• Kumpfer KL. Factors and processes contributing to resilience: The resilience framework. In: Glantz MD, Johnson JL, editors. Resilience and development: Positive life adaptations. New York: Kluwer Academic/Plenum Publishers; 1999. pp. 179–224.
  • Lazarus RS. From psychological stress to the emotions: A history of changing outlooks. Annual Review of Psychology. 1993;44:1–21. [PubMed]
  • Lazarus RS, Folkman S. Stress, appraisal and coping. New York: Springer; 1984.
  • Lefcourt HM, Davidson-Katz K, Kueneman K. Humor and immune-system functioning. Humor: International Journal of Humor Research. 1990;3:305–321.
  • Masten AS. Ordinary magic: Resilience processes in development. American Psychologist. 2001;56:227–238. [PubMed]
  • Matlin MW, Gawron VJ. Individual differences in Polly-annaism. Journal of Personality Assessment. 1979;43:411–412. [PubMed]
  • Monat A, Lazarus RS. Stress and coping: An anthology. New York: Columbia University Press; 1991.
  • Moos RH. Coping responses inventory manual. Palo Alto, CA: Stanford University and Department of Veterans Affairs Medical Centers; 1988.
  • Moskowitz JT, Folkman S, Collette L, Vittinghoff E. Coping and mood during AIDS-related caregiving and bereavement. Annals of Behavioral Medicine. 1996;18:49–57. [PubMed]
  • Newlin D, Levenson RW. Pre-ejection period: Measuring beta-adrenergic influences upon the heart. Psychophysiology. 1979;16:546–553. [PubMed]
  • Park CL, Cohen LH, Murch RL. Assessment and prediction of stress-related growth. Journal of Personality. 1996;64:71–105. [PubMed]
  • Park CL, Folkman S. Meaning in the context of stress and coping. Review of General Psychology. 1997;1:115–144.
  • Pennebaker JW, Kiecolt-Glaser J, Glaser R. Disclosure of traumas and immune function: Health implications for psychotherapy. Journal of Consulting and Clinical Psychology. 1988;52:781–793. [PubMed]
  • Rutter M. Psychosocial resilience and protective mechanisms. American Journal of Orthopsychiatry. 1987;57:316–331. [PubMed]
  • Salovey P, Bedell BT, Detweiler JB, Mayer JD. Coping intelligently: Emotional intelligence and the coping process. In: Snyder CR, editor. Coping: The psychology of what works. New York: Oxford; 1999. pp. 141–164.
  • Salovey P, Hsee CK, Mayer JD. Emotional intelligence and the self-regulation of affect. In: Wegner DM, Pennebaker JW, editors. Handbook of mental control. Englewood Cliffs, NJ: Prentice Hall; 1993. pp. 258–277.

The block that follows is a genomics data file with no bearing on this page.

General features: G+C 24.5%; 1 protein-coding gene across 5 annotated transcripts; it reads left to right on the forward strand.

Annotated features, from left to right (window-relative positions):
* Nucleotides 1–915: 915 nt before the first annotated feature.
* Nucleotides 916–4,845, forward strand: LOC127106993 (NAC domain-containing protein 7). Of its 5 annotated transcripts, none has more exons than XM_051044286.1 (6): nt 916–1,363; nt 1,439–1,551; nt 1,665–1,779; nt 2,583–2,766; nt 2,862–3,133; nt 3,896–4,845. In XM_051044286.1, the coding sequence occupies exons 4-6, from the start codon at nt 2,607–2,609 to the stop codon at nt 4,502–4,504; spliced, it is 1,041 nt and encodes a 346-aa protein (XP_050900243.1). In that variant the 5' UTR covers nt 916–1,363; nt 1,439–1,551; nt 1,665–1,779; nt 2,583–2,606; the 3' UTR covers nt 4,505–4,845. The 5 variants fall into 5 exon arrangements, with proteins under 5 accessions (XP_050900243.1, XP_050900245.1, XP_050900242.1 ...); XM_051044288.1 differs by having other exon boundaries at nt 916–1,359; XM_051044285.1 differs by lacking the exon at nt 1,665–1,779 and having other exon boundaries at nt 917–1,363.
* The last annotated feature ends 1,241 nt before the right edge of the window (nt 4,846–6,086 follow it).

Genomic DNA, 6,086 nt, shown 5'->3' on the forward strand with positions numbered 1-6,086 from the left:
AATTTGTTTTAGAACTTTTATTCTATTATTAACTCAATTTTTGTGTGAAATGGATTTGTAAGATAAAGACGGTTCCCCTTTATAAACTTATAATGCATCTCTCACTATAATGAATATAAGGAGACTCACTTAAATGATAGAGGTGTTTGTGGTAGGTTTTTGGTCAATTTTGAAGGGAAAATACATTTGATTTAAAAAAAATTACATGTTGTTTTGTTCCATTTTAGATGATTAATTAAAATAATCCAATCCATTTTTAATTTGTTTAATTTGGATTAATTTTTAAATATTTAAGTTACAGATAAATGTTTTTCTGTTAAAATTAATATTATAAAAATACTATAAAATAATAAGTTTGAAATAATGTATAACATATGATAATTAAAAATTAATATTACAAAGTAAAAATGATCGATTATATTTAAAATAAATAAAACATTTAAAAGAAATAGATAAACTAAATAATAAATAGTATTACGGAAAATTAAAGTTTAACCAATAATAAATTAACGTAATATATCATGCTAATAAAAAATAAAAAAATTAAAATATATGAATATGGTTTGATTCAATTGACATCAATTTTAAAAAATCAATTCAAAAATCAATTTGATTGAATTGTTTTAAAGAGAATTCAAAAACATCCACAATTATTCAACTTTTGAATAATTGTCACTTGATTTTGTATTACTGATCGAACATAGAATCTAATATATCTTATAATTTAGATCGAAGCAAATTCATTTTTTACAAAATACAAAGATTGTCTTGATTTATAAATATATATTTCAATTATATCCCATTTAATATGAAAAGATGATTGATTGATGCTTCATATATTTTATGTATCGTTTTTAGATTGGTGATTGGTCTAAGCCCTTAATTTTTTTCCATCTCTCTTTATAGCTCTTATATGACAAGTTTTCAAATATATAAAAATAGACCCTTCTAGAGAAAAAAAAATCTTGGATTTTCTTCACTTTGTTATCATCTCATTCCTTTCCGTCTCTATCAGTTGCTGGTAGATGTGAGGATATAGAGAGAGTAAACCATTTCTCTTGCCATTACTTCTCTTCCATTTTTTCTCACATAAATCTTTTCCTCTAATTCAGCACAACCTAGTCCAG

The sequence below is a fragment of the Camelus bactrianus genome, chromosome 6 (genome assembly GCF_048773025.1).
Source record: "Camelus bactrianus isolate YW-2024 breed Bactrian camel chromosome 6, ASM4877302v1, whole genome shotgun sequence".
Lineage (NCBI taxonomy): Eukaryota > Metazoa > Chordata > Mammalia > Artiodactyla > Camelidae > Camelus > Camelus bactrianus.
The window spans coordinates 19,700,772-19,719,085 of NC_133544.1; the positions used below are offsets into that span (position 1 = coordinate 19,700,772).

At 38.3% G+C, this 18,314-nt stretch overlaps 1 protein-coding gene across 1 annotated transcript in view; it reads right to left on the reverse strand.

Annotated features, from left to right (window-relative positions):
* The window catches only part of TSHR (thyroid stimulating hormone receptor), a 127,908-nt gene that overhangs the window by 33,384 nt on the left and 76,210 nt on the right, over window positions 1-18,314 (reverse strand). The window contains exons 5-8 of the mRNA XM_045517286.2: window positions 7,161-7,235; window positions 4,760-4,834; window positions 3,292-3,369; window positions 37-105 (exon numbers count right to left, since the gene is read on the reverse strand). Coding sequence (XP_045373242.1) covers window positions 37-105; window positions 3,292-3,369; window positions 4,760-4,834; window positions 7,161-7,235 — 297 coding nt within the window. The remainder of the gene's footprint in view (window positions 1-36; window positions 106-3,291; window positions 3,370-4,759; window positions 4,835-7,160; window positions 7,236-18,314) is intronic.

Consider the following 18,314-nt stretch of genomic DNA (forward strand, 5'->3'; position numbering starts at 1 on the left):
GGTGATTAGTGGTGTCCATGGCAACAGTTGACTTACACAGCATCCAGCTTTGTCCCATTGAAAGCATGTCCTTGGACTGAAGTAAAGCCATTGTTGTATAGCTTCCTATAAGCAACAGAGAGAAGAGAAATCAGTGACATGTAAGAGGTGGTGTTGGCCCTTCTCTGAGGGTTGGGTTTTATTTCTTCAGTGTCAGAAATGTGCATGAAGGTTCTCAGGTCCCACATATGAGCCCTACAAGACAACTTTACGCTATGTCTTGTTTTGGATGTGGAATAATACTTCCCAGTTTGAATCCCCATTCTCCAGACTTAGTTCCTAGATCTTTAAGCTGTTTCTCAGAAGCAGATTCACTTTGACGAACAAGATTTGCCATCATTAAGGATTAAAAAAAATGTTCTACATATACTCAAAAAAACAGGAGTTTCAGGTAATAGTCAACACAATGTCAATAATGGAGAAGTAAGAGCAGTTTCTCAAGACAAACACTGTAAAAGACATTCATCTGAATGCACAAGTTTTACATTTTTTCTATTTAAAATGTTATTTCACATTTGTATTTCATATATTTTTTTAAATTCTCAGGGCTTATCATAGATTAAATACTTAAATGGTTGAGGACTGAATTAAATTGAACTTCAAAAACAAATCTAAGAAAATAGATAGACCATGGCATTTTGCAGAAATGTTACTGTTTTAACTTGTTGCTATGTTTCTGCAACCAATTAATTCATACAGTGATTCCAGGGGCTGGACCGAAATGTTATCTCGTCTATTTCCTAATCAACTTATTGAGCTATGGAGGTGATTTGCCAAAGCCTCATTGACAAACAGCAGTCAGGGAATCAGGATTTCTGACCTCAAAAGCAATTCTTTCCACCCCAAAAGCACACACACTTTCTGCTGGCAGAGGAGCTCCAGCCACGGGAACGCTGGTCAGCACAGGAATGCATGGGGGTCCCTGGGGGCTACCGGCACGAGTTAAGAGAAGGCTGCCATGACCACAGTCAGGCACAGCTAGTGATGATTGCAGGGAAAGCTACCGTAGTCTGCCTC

• Salovey P, Mayer JD. Emotional intelligence. Imagination, Cognition, and Personality. 1989–1990;9:185–211.
  • Smith CA, Ellsworth PC. Patterns of cognitive appraisal in emotion. Journal of Personality and Social Psychology. 1985;48:813–838. [PubMed]
  • Stone AA, Neale JM, Cox DS, Napoli A, Valdimarsdottir H, Kennedy-Moore E. Daily events are associated with a secretory immune response to an oral antigen in men. Health Psychology. 1994;13:440–446. [PubMed]
  • Taylor SE, Kemeny ME, Reed GM, Bower JE, Gruenewald TL. Psychological resources, positive illusions, and health. American Psychologist. 2000;55:99–109. [PubMed]
  • Tennen H, Affleck G. Finding benefits in adversity. In: Snyder CR, editor. Coping: The psychology of what works. New York: Oxford University Press; 1999. pp. 279–304.
  • Tomaka J, Blascovich J, Kelsey RM, Leitten CL. Subjective, physiological, and behavioral effects of threat and challenge appraisal. Journal of Personality and Social Psychology. 1993;65:248–260.
  • Tomaka J, Blascovich J, Kibler J, Ernst JM. Cognitive and physiological antecedents of threat and challenge appraisal. Journal of Personality and Social Psychology. 1997;73:63–72. [PubMed]
  • Tugade MM, Fredrickson BL. Positive emotions and emotional intelligence. In: Feldman Barrett L, Salovey P, editors. The wisdom of feelings. New York: Guilford; 2002. pp. 319–340.
  • Watson D, Clark LA, Tellegen A. Development and validation of brief measures of positive and negative affect: The PANAS scales. Journal of Personality and Social Psychology. 1988;54:1063–1070. [PubMed]
  • Werner E, Smith RS. Overcoming the odds: High risk children from birth to adulthood. Ithaca, NY: Cornell University; 1992.
  • Wiebe DJ. Hardiness and stress moderation: A test of proposed mechanisms. Journal of Personality and Social Psychology. 1991;60:89–99. [PubMed]
  • Wolin SJ, Wolin S. Bound and determined: Growing up resilient in a troubled family. New York: Villard; 1993.
PubReader format: click here to try

Formats:

Related citations in PubMed

See reviews...See all...

Cited by other articles in PMC

See all...

Links

  • MedGen
    MedGen
    Related information in MedGen
  • PubMed
    PubMed
    PubMed citations for these articles

Recent Activity

Your browsing activity is empty.

Activity recording is turned off.

Turn recording back on

See more...